If Global Warming was Real . . . Environmentalists Would Save Vermont Yankee

Train to Bath
Creative Commons License photo credit: Newhaircut

According to John McClaughry at Vermont Tiger, Vermont policymakers are bent on closing Vermont’s only nuclear power station (known as Vermont Yankee) that generates 620 Mw of precious base-load power.

Three months from now Entergy Nuclear Vermont Yankee (VY) will be forced to make a fateful decision: whether to give in to the furious anti-nuclear campaign led for years by Vermont’s anti-nuclear new Governor, and abandon a safe, reliable, low-cost, nuclear plant that generates about a third of Vermont’s electrical consumption.

VY’s federal operating license expires in March 2012. In 2006 the company applied to the Nuclear Regulatory Commission for a twenty year license extension. Slowed to a crawl by the torrent of regulatory interventions by anti-nuclear groups, the NRC has yet to release its recommendations for extension. But based on its approval of extensions for dozens of similar plants, there is little doubt but what it will give VY a green light.

Anticipating that, the 2006 legislature passed a law unique among the fifty states. It declared that the Public Service Board cannot take any final action to authorize continued operation of nuclear plant without an affirmative vote of both houses of the legislature.

It is now clear that the legislative leadership – Speaker Shap Smith and Senate president pro tem John Campbell – have absolutely no intention of allowing a resolution of approval to come to a vote. That resolution would likely be voted down, but not allowing anyone to vote on it will shield the anti-nuclear legislators from having to answer to their voters for the likely consequences of a shutdown.

Yet, Vermont Yankee produces zero carbon emissions.  In the short-term, the production from Vermont Yankee will have to replaced with natural gas-fueled power plants.  Natural gas, of course, produces carbon emissions.  If environmentalists truly believed in global warming, they would be the first in line to protest the closing of Vermont Yankee.  Yet . . . crickets.  It’s not like we are even talking about new construction (where construction itself creates carbon emission), Vermont Yankee is preexisting so continuing its operation, on the margin, is one of the greenest source of energy available.

On a related note, the folks in New Hampshire are up-in-arms over a proposed transmission line, known as Northern Pass, which would bring low-carbon hydroelectric power from Quebec to the New England grid.  Where are the environmentalists in support of Northern Pass?  Surely a transmission line is worth averting world-ending global warming . . . yes/no?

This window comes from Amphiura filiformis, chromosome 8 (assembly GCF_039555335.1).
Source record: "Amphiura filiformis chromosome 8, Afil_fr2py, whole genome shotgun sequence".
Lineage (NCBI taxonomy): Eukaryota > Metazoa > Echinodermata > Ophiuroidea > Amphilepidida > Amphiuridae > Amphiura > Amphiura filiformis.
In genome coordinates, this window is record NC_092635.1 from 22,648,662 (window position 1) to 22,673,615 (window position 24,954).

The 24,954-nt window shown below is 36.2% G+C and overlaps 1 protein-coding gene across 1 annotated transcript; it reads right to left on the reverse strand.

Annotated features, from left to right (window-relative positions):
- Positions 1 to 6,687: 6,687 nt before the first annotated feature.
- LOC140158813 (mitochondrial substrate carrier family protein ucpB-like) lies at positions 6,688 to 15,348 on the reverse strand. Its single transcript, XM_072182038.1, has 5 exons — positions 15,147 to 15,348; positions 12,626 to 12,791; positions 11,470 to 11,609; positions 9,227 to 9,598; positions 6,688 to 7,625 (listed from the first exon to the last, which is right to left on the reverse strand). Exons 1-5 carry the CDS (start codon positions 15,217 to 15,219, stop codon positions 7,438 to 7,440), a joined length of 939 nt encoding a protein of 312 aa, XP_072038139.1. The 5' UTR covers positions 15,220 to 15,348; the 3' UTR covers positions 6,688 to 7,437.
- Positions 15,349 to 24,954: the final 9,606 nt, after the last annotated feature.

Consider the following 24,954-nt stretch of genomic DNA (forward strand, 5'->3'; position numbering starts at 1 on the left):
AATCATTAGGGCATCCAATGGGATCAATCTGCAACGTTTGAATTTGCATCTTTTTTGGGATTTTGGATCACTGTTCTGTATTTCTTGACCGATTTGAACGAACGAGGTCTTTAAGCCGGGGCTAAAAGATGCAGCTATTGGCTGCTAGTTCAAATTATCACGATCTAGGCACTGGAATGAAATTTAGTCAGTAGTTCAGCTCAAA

Natural Gas Powered Cars?

I’ve become a big fan of natural gas, even replacing my old oil burning furnace with a natural gas furnace.  My rationale for doing so was that big, domestic natural gas fields were coming on-line thanks to the new hydraulic fracturing technology.  That would mean: a) domestic energy security and b) lower prices.  The lower prices haven’t quite played out yet, but I blame that on the Fed-induced energy bubble . . . but I digress.

At any rate, it seems that natural gas may also be in the running not just for heating our homes, but also for fueling our cars.  Tom Evslin has a post at Vermont Tiger called Fueling the Future: Oil, Gas or Electricity where he discusses the pros and cons of the major competing fuels.  It’s a very interesting analysis so do read the whole thing, but here is his conclusion:

So do we build the infrastructure for electric cars or CNG [compressed natural gas] cars? Or are we going to continue with gas and diesel? Interestingly, the low price of natural gas favors both electricity and CNG as fuels since the cost of electricity is very dependent on the price of natural gas. It’s not economically crazy to burn natural gas to generate electricity and then use that electricity to power cars, even when transmission losses are taken into effect.